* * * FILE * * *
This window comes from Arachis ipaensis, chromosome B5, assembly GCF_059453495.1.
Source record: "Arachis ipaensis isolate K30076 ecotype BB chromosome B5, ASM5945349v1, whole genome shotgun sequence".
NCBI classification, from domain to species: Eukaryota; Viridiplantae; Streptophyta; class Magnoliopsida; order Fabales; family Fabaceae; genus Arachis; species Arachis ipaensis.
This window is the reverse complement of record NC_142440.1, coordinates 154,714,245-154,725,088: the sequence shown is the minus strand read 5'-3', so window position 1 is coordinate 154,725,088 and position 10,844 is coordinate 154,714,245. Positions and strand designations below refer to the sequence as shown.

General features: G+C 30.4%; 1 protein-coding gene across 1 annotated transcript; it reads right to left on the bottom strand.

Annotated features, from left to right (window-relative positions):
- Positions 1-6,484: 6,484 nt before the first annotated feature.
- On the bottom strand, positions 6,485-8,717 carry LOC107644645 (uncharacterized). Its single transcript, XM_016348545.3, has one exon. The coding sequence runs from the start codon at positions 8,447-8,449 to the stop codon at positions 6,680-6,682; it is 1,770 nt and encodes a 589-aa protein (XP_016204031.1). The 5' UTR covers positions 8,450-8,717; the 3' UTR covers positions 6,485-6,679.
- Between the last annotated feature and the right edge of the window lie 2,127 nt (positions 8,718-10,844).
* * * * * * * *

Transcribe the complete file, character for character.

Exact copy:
This window comes from Arachis ipaensis, chromosome B5, assembly GCF_059453495.1.
Source record: "Arachis ipaensis isolate K30076 ecotype BB chromosome B5, ASM5945349v1, whole genome shotgun sequence".
NCBI classification, from domain to species: Eukaryota; Viridiplantae; Streptophyta; class Magnoliopsida; order Fabales; family Fabaceae; genus Arachis; species Arachis ipaensis.
This window is the reverse complement of record NC_142440.1, coordinates 154,714,245-154,725,088: the sequence shown is the minus strand read 5'-3', so window position 1 is coordinate 154,725,088 and position 10,844 is coordinate 154,714,245. Positions and strand designations below refer to the sequence as shown.

General features: G+C 30.4%; 1 protein-coding gene across 1 annotated transcript; it reads right to left on the bottom strand.

Annotated features, from left to right (window-relative positions):
- Positions 1-6,484: 6,484 nt before the first annotated feature.
- On the bottom strand, positions 6,485-8,717 carry LOC107644645 (uncharacterized). Its single transcript, XM_016348545.3, has one exon. The coding sequence runs from the start codon at positions 8,447-8,449 to the stop codon at positions 6,680-6,682; it is 1,770 nt and encodes a 589-aa protein (XP_016204031.1). The 5' UTR covers positions 8,450-8,717; the 3' UTR covers positions 6,485-6,679.
- Between the last annotated feature and the right edge of the window lie 2,127 nt (positions 8,718-10,844).